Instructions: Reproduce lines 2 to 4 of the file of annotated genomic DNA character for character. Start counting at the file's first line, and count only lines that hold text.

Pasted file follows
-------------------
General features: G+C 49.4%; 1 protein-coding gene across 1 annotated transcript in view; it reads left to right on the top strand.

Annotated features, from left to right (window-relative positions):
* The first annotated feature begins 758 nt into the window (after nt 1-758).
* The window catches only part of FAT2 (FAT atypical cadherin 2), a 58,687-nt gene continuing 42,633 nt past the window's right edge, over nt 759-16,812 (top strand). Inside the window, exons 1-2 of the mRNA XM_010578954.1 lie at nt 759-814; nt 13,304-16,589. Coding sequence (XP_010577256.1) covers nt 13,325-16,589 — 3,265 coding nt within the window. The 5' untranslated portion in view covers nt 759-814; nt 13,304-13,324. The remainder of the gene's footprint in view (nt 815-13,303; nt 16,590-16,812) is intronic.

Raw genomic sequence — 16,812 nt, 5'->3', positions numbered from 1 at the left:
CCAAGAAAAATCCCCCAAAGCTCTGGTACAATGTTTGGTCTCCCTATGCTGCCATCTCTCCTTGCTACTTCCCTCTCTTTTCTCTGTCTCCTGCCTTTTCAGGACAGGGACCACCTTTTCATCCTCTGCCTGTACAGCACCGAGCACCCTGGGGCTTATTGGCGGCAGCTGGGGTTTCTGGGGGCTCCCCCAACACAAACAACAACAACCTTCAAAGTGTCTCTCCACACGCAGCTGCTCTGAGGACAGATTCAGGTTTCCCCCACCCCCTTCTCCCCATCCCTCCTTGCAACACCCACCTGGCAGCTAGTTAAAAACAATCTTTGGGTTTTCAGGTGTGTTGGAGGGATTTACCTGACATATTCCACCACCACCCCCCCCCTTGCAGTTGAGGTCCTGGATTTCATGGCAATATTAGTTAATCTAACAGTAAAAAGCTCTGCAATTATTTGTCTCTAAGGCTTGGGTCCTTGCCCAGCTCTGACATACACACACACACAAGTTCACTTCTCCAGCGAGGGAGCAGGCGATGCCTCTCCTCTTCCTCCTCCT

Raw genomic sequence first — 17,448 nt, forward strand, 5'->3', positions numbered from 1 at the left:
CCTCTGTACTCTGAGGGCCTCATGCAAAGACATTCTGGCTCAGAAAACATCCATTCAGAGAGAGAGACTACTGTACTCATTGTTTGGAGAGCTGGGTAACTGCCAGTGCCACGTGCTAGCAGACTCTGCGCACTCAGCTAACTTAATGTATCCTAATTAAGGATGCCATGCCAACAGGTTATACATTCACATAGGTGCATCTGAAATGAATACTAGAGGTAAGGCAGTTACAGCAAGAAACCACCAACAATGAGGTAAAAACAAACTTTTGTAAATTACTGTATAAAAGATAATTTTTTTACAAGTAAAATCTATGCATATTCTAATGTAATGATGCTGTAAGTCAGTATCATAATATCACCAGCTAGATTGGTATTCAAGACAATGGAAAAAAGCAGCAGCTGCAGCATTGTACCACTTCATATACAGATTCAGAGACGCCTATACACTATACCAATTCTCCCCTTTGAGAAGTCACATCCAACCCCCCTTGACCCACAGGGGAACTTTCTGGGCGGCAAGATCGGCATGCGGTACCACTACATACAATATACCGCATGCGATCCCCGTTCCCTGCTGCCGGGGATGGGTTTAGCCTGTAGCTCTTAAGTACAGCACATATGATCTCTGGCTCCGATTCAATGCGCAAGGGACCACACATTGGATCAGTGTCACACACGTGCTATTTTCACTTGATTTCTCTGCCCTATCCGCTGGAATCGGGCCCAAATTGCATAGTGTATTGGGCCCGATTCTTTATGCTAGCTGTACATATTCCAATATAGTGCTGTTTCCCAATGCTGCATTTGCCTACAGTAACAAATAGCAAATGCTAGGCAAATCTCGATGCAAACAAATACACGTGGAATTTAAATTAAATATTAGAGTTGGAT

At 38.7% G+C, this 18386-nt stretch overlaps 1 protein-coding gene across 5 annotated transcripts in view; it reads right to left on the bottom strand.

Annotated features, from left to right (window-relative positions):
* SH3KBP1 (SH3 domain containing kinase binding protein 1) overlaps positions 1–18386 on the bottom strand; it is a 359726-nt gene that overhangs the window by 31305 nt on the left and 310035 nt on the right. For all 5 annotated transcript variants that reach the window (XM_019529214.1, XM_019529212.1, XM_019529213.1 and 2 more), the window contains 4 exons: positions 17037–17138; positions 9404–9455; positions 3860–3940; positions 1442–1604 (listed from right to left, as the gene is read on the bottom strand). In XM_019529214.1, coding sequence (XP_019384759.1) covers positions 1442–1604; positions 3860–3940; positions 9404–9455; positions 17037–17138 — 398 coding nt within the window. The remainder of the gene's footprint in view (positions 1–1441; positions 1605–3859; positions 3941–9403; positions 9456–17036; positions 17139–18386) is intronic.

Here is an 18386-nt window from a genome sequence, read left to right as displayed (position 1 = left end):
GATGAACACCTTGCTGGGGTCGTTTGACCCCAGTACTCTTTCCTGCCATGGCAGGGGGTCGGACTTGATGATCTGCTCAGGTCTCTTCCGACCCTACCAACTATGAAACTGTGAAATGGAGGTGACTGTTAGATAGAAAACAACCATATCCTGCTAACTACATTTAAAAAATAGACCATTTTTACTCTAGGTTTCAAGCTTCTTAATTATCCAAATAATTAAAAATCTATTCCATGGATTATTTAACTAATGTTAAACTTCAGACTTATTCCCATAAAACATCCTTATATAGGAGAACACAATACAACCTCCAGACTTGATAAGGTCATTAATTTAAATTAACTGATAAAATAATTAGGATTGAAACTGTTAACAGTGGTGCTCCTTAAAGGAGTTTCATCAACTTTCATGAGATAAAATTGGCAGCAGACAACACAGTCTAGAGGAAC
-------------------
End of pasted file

Annotated features, from left to right (window-relative positions):
* The first annotated feature begins 758 nt into the window (after nt 1-758).
* The window catches only part of FAT2 (FAT atypical cadherin 2), a 58,687-nt gene continuing 42,633 nt past the window's right edge, over nt 759-16,812 (top strand). Inside the window, exons 1-2 of the mRNA XM_010578954.1 lie at nt 759-814; nt 13,304-16,589. Coding sequence (XP_010577256.1) covers nt 13,325-16,589 — 3,265 coding nt within the window. The 5' untranslated portion in view covers nt 759-814; nt 13,304-13,324. The remainder of the gene's footprint in view (nt 815-13,303; nt 16,590-16,812) is intronic.